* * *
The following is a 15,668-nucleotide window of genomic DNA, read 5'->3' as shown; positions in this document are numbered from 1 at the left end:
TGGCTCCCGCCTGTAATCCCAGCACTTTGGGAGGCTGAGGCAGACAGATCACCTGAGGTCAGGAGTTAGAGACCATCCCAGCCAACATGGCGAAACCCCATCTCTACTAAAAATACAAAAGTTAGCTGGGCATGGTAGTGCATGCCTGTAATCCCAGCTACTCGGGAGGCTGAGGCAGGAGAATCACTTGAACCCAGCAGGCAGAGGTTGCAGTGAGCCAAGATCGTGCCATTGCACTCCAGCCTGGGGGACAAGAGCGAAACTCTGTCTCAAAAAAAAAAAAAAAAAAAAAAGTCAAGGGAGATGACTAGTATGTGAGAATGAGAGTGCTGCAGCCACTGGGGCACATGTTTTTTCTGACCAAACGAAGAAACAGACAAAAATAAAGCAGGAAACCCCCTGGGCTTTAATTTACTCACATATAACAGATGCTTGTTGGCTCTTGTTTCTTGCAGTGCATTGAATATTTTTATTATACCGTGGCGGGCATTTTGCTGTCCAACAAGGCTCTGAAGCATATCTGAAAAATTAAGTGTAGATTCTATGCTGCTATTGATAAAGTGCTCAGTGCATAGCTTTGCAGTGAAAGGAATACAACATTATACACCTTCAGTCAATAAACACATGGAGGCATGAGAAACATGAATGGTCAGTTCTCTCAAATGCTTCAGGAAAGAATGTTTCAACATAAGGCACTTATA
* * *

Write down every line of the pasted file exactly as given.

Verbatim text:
The following is a 15,668-nucleotide window of genomic DNA, read 5'->3' as shown; positions in this document are numbered from 1 at the left end:
TGGCTCCCGCCTGTAATCCCAGCACTTTGGGAGGCTGAGGCAGACAGATCACCTGAGGTCAGGAGTTAGAGACCATCCCAGCCAACATGGCGAAACCCCATCTCTACTAAAAATACAAAAGTTAGCTGGGCATGGTAGTGCATGCCTGTAATCCCAGCTACTCGGGAGGCTGAGGCAGGAGAATCACTTGAACCCAGCAGGCAGAGGTTGCAGTGAGCCAAGATCGTGCCATTGCACTCCAGCCTGGGGGACAAGAGCGAAACTCTGTCTCAAAAAAAAAAAAAAAAAAAAAAGTCAAGGGAGATGACTAGTATGTGAGAATGAGAGTGCTGCAGCCACTGGGGCACATGTTTTTTCTGACCAAACGAAGAAACAGACAAAAATAAAGCAGGAAACCCCCTGGGCTTTAATTTACTCACATATAACAGATGCTTGTTGGCTCTTGTTTCTTGCAGTGCATTGAATATTTTTATTATACCGTGGCGGGCATTTTGCTGTCCAACAAGGCTCTGAAGCATATCTGAAAAATTAAGTGTAGATTCTATGCTGCTATTGATAAAGTGCTCAGTGCATAGCTTTGCAGTGAAAGGAATACAACATTATACACCTTCAGTCAATAAACACATGGAGGCATGAGAAACATGAATGGTCAGTTCTCTCAAATGCTTCAGGAAAGAATGTTTCAACATAAGGCACTTATA